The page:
It is not humanly possible to parse all of this data; and to be clear some of it shouldn’t be. Our only way out of this web of data is to embrace it. We need software to help us make sense of it. We have to embrace its complexity, gain insight from it, and take action with it.

Fifteen years ago when WebTrends entered the web analytics space, the data we captured and processed was about onsite activity. Over a decade ago this was revolutionary and it has been largely manageable since. However, today’s enterprise businesses, of which mine is one, have our own web of data. It’s comprised of CRM, BI, BPM, social media monitoring, and more. The business ecosystem necessitates an ability to plumb together this data and expose new patterns, insights, and more valuable actions from the interconnected data.

Interconnected data is part of our Open Exchange focus and there are more details to come at Engage. See you there.

 

Dear Vivek Kundra

March 5, 2009

 

Dear Vivek Kundra,

I wanted to reach out and congratulate you on your selection today as the chief information officer for The White House as reported by Brian Knowlton in The New York Times. The next few months will undoubtedly be busy. Nonetheless could I bend your ear for a moment?

I’m sure you’ve seen the spirited conversation stemming from Chris Soghoian’s article on the Whitehouse.gov’s ‘removal’ of YouTube in favor of Akamai’s content delivery network.

Not true it turns out.

Both YouTube and Akamai will continue to communicate their work toward security and privacy, I see you use YouTube in the District already. I wonder what your view is about all the cookie fuss?

In no way am I trying to downplay the importance of data privacy or security, especially within a government run web property. Privacy and security are of the utmost importance to my business. All of the talk about the enabling of cookies seems like an old tired debate. Sure I work for WebTrends and absolutely we provide baseline web analytics software for Whitehouse.gov, but aren’t we past all of this cookie business? I am sincerely interested in your opinion here.

Let’s think about this for a moment….how efficient is a government web site if citizens can’t find the information or services they are after? The analytics tools that the Whitehouse.gov team is using, much like most private sector companies with a website, is simply to help ensure the site is providing visitors the information, pictures and multimedia content they want to see. Making it as easy as possible to find information is exactly what people are asking for (in the public and private sectors) – a government that uses technology to assist them can cut down on costs associated with providing information to citizens. That is practical empowerment; it is communication, transparency, participation.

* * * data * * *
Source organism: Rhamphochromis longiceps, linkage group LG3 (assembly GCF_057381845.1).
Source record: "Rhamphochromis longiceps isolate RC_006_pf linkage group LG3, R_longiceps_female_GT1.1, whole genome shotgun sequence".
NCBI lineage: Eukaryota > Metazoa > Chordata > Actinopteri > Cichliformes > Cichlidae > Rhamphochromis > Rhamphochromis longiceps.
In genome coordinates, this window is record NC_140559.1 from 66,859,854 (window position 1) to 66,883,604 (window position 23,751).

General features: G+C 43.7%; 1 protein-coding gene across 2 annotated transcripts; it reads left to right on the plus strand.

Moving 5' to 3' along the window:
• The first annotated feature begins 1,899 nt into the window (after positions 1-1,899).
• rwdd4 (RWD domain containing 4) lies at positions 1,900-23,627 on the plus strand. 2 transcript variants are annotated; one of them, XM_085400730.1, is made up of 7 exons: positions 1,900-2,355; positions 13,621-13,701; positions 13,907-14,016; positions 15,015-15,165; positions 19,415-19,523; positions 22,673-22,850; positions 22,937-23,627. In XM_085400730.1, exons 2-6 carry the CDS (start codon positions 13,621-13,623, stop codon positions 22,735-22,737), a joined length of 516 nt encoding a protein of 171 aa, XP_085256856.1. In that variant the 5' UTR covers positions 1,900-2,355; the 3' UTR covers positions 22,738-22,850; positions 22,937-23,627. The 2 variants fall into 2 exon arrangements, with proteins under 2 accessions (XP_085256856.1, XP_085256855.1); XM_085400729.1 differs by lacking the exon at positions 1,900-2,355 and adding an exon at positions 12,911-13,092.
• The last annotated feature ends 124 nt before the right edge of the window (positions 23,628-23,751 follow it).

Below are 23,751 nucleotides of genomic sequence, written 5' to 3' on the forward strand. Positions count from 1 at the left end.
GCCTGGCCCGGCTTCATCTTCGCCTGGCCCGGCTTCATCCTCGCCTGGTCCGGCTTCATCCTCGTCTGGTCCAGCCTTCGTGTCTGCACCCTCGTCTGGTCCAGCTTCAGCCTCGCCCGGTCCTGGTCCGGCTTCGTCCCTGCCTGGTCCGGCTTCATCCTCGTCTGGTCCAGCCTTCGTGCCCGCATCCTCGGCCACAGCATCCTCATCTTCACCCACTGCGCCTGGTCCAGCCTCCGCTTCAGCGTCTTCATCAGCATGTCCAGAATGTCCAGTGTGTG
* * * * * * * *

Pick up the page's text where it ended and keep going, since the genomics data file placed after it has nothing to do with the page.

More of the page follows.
A hypothetical: What if a large percentage of citizens who visit Whitehouse.gov perform on-site searches for the term “stimulus” but aren’t visiting the companion Recovery.gov site? Are the promotions for the Recovery.gov site too hard to find? Are these citizens not relating the word “stimulus” with “recovery”? Aggregate analytics provide the collective data and insight needed to diagnose and help correct these types of challenges. And, think what would happen if we allocated the fiscal stimulus funds for infrastructure improvements without taking into account how people use our current infrastructure. We’d run the risk of waste millions of dollars improving bridges that don’t need repairs or don’t get much traffic – or we’d dole out an equal sum for an inconsequential amount of work on every bridge in the nation — rather than investing in the ones that that need the most repairs due to the heaviest use and or age.